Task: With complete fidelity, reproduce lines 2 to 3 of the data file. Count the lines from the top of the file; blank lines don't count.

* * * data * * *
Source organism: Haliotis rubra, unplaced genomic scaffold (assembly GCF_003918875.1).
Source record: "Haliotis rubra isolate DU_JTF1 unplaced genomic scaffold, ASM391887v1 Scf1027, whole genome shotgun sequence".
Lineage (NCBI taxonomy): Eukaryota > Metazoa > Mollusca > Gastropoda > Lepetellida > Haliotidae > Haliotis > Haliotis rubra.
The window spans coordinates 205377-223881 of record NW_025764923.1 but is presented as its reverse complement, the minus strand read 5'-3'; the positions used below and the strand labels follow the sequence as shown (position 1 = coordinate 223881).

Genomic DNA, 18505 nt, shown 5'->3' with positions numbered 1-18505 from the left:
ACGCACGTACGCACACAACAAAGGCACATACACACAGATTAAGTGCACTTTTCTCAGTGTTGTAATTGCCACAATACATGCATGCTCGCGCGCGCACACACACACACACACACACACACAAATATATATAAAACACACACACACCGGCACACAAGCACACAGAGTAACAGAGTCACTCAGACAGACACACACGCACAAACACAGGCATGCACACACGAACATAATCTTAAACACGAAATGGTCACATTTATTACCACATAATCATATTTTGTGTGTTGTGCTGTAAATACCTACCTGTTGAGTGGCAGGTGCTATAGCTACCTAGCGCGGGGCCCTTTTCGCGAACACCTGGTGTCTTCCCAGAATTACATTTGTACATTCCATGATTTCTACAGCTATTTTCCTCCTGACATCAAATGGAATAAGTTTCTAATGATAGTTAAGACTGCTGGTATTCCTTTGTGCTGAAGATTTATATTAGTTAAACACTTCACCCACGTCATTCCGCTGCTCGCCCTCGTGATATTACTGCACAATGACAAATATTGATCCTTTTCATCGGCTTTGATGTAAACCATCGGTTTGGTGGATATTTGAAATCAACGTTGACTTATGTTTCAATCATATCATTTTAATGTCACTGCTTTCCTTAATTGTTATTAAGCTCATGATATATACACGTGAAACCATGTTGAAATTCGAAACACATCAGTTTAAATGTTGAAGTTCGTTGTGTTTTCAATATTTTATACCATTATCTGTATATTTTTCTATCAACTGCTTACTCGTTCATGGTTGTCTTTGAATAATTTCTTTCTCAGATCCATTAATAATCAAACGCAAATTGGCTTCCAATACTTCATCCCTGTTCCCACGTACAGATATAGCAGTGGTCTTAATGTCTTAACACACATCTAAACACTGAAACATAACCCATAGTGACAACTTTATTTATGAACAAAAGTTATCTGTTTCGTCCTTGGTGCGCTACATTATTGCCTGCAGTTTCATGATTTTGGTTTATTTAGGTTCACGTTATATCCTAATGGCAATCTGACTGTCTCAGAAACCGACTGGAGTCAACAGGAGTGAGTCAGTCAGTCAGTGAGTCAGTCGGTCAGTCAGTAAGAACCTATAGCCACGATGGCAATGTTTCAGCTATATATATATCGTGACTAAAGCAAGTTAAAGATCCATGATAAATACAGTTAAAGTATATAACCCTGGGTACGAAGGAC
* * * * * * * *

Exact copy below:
Source record: "Haliotis rubra isolate DU_JTF1 unplaced genomic scaffold, ASM391887v1 Scf1027, whole genome shotgun sequence".
Lineage (NCBI taxonomy): Eukaryota > Metazoa > Mollusca > Gastropoda > Lepetellida > Haliotidae > Haliotis > Haliotis rubra.